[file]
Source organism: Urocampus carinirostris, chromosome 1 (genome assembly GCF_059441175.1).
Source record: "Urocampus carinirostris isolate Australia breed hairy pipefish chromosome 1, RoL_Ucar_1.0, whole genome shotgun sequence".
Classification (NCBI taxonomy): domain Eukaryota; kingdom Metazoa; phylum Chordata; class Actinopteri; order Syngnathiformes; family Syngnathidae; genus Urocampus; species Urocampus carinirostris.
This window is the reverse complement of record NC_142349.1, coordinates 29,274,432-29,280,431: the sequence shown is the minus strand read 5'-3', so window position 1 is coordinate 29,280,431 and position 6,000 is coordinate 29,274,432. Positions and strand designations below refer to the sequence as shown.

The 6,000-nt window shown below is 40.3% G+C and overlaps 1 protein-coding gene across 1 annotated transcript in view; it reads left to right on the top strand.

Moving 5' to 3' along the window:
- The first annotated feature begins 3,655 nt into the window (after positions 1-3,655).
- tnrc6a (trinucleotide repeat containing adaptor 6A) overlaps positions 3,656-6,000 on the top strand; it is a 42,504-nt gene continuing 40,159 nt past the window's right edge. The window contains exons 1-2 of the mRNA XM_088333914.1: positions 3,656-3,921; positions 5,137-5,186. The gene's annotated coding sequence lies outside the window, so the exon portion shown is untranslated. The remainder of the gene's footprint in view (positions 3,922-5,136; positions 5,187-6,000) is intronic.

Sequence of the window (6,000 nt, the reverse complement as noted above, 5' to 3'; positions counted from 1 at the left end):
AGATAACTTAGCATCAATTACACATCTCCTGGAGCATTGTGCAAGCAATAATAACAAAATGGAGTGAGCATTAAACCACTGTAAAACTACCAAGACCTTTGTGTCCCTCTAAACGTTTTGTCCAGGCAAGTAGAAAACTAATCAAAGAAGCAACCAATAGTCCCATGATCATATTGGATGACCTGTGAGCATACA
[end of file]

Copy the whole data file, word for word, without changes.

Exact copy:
Source organism: Urocampus carinirostris, chromosome 1 (genome assembly GCF_059441175.1).
Source record: "Urocampus carinirostris isolate Australia breed hairy pipefish chromosome 1, RoL_Ucar_1.0, whole genome shotgun sequence".
Classification (NCBI taxonomy): domain Eukaryota; kingdom Metazoa; phylum Chordata; class Actinopteri; order Syngnathiformes; family Syngnathidae; genus Urocampus; species Urocampus carinirostris.
This window is the reverse complement of record NC_142349.1, coordinates 29,274,432-29,280,431: the sequence shown is the minus strand read 5'-3', so window position 1 is coordinate 29,280,431 and position 6,000 is coordinate 29,274,432. Positions and strand designations below refer to the sequence as shown.

The 6,000-nt window shown below is 40.3% G+C and overlaps 1 protein-coding gene across 1 annotated transcript in view; it reads left to right on the top strand.

Moving 5' to 3' along the window:
- The first annotated feature begins 3,655 nt into the window (after positions 1-3,655).
- tnrc6a (trinucleotide repeat containing adaptor 6A) overlaps positions 3,656-6,000 on the top strand; it is a 42,504-nt gene continuing 40,159 nt past the window's right edge. The window contains exons 1-2 of the mRNA XM_088333914.1: positions 3,656-3,921; positions 5,137-5,186. The gene's annotated coding sequence lies outside the window, so the exon portion shown is untranslated. The remainder of the gene's footprint in view (positions 3,922-5,136; positions 5,187-6,000) is intronic.

Sequence of the window (6,000 nt, the reverse complement as noted above, 5' to 3'; positions counted from 1 at the left end):
AGATAACTTAGCATCAATTACACATCTCCTGGAGCATTGTGCAAGCAATAATAACAAAATGGAGTGAGCATTAAACCACTGTAAAACTACCAAGACCTTTGTGTCCCTCTAAACGTTTTGTCCAGGCAAGTAGAAAACTAATCAAAGAAGCAACCAATAGTCCCATGATCATATTGGATGACCTGTGAGCATACA